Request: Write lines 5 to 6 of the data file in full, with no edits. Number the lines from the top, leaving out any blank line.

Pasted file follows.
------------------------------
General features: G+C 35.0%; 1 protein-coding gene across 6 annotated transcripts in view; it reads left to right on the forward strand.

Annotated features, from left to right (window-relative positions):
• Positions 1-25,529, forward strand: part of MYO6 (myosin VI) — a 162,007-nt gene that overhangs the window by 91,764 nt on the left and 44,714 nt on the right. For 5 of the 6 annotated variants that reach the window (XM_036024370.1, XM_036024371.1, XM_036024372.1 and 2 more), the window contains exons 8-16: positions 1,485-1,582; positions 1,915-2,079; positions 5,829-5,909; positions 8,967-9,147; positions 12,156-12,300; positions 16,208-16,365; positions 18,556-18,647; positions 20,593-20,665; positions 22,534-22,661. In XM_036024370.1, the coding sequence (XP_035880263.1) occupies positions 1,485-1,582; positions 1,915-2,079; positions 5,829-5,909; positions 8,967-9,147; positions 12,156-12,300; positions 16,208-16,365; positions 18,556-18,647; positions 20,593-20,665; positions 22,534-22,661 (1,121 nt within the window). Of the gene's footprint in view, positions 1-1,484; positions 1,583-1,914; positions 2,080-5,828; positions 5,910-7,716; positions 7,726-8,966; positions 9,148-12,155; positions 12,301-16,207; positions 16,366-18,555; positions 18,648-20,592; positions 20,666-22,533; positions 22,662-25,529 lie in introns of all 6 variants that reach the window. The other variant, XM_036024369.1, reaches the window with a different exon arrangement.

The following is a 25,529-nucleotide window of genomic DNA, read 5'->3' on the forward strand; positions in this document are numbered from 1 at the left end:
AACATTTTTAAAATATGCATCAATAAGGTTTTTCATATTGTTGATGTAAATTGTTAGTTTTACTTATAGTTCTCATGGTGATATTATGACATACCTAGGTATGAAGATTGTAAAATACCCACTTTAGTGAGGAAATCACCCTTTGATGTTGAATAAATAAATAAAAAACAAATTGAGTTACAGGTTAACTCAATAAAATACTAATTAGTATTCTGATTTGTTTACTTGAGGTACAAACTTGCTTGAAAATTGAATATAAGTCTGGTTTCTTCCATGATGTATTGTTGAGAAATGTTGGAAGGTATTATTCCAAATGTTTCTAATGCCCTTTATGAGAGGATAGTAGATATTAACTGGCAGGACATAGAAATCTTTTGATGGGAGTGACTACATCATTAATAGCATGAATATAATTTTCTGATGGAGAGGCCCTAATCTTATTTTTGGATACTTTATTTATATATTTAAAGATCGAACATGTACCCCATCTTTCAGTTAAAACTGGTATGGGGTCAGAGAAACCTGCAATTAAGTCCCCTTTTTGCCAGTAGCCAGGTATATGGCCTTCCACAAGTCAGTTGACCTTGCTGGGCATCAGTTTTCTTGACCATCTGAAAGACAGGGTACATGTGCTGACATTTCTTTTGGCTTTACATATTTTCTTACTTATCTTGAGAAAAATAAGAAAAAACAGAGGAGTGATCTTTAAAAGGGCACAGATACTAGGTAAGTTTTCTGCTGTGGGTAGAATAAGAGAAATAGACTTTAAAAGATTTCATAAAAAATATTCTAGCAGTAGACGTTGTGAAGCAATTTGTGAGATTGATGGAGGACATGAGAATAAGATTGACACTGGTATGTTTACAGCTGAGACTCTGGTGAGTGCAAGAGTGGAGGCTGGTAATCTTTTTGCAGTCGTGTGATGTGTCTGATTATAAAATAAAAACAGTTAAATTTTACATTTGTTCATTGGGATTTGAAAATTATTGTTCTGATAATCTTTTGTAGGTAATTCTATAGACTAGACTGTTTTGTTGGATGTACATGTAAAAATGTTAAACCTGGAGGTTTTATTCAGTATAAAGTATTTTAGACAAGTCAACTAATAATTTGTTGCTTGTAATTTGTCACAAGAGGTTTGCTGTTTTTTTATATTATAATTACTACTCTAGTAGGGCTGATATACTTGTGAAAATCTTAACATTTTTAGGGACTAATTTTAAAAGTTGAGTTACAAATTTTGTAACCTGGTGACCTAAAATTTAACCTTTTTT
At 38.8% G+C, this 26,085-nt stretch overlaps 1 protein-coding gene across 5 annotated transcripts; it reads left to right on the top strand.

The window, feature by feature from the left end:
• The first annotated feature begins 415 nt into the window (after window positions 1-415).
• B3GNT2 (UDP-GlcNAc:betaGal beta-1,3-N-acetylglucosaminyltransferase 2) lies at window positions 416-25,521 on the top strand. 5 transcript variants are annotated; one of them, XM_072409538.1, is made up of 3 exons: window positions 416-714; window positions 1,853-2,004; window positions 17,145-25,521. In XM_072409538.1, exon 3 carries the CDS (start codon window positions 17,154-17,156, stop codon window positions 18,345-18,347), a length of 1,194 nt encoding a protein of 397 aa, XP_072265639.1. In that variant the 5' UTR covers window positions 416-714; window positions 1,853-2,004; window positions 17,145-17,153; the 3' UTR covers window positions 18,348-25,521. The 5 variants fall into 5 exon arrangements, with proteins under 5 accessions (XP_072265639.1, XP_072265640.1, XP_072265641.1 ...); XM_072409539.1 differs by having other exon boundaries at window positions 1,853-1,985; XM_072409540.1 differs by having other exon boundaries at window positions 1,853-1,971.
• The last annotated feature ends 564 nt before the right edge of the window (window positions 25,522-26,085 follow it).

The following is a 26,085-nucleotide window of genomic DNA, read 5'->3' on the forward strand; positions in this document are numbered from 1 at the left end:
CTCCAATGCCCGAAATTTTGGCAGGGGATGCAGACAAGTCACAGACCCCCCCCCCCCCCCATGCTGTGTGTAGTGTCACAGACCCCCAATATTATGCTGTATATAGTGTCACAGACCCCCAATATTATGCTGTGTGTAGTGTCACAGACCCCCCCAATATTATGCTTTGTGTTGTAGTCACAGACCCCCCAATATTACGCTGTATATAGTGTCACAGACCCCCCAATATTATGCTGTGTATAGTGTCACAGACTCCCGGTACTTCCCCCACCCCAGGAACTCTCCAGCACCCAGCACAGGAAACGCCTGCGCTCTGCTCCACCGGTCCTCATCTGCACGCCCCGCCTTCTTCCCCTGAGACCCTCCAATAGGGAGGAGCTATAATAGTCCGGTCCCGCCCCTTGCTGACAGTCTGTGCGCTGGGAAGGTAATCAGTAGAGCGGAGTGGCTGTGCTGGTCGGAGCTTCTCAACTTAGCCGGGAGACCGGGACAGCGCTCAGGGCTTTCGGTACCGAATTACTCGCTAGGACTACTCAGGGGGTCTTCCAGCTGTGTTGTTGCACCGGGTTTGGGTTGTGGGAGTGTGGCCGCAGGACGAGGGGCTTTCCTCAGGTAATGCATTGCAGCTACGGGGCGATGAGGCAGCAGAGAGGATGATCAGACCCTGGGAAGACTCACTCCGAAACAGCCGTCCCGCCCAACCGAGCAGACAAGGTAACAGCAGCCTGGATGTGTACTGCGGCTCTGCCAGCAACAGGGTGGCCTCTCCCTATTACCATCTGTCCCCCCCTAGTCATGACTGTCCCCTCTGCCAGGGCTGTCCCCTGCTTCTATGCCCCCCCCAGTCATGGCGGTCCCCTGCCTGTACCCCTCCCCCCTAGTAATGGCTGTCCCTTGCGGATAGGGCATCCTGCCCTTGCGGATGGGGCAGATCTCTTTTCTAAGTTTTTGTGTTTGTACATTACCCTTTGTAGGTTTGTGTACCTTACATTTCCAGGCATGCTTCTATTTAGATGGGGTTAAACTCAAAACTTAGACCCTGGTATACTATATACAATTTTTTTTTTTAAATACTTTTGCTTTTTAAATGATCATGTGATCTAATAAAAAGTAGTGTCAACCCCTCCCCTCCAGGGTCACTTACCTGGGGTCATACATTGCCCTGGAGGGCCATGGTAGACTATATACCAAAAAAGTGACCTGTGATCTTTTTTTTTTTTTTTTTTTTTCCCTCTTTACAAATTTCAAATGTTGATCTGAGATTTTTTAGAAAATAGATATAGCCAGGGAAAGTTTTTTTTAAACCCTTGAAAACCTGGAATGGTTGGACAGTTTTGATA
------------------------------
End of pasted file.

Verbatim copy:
AACATTTTTAAAATATGCATCAATAAGGTTTTTCATATTGTTGATGTAAATTGTTAGTTTTACTTATAGTTCTCATGGTGATATTATGACATACCTAGGTATGAAGATTGTAAAATACCCACTTTAGTGAGGAAATCACCCTTTGATGTTGAATAAATAAATAAAAAACAAATTGAGTTACAGGTTAACTCAATAAAATACTAATTAGTATTCTGATTTGTTTACTTGAGGTACAAACTTGCTTGAAAATTGAATATAAGTCTGGTTTCTTCCATGATGTATTGTTGAGAAATGTTGGAAGGTATTATTCCAAATGTTTCTAATGCCCTTTATGAGAGGATAGTAGATATTAACTGGCAGGACATAGAAATCTTTTGATGGGAGTGACTACATCATTAATAGCATGAATATAATTTTCTGATGGAGAGGCCCTAATCTTATTTTTGGATACTTTATTTATATATTTAAAGATCGAACATGTACCCCATCTTTCAGTTAAAACTGGTATGGGGTCAGAGAAACCTGCAATTAAGTCCCCTTTTTGCCAGTAGCCAGGTATATGGCCTTCCACAAGTCAGTTGACCTTGCTGGGCATCAGTTTTCTTGACCATCTGAAAGACAGGGTACATGTGCTGACATTTCTTTTGGCTTTACATATTTTCTTACTTATCTTGAGAAAAATAAGAAAAAACAGAGGAGTGATCTTTAAAAGGGCACAGATACTAGGTAAGTTTTCTGCTGTGGGTAGAATAAGAGAAATAGACTTTAAAAGATTTCATAAAAAATATTCTAGCAGTAGACGTTGTGAAGCAATTTGTGAGATTGATGGAGGACATGAGAATAAGATTGACACTGGTATGTTTACAGCTGAGACTCTGGTGAGTGCAAGAGTGGAGGCTGGTAATCTTTTTGCAGTCGTGTGATGTGTCTGATTATAAAATAAAAACAGTTAAATTTTACATTTGTTCATTGGGATTTGAAAATTATTGTTCTGATAATCTTTTGTAGGTAATTCTATAGACTAGACTGTTTTGTTGGATGTACATGTAAAAATGTTAAACCTGGAGGTTTTATTCAGTATAAAGTATTTTAGACAAGTCAACTAATAATTTGTTGCTTGTAATTTGTCACAAGAGGTTTGCTGTTTTTTTATATTATAATTACTACTCTAGTAGGGCTGATATACTTGTGAAAATCTTAACATTTTTAGGGACTAATTTTAAAAGTTGAGTTACAAATTTTGTAACCTGGTGACCTAAAATTTAACCTTTTTT
At 38.8% G+C, this 26,085-nt stretch overlaps 1 protein-coding gene across 5 annotated transcripts; it reads left to right on the top strand.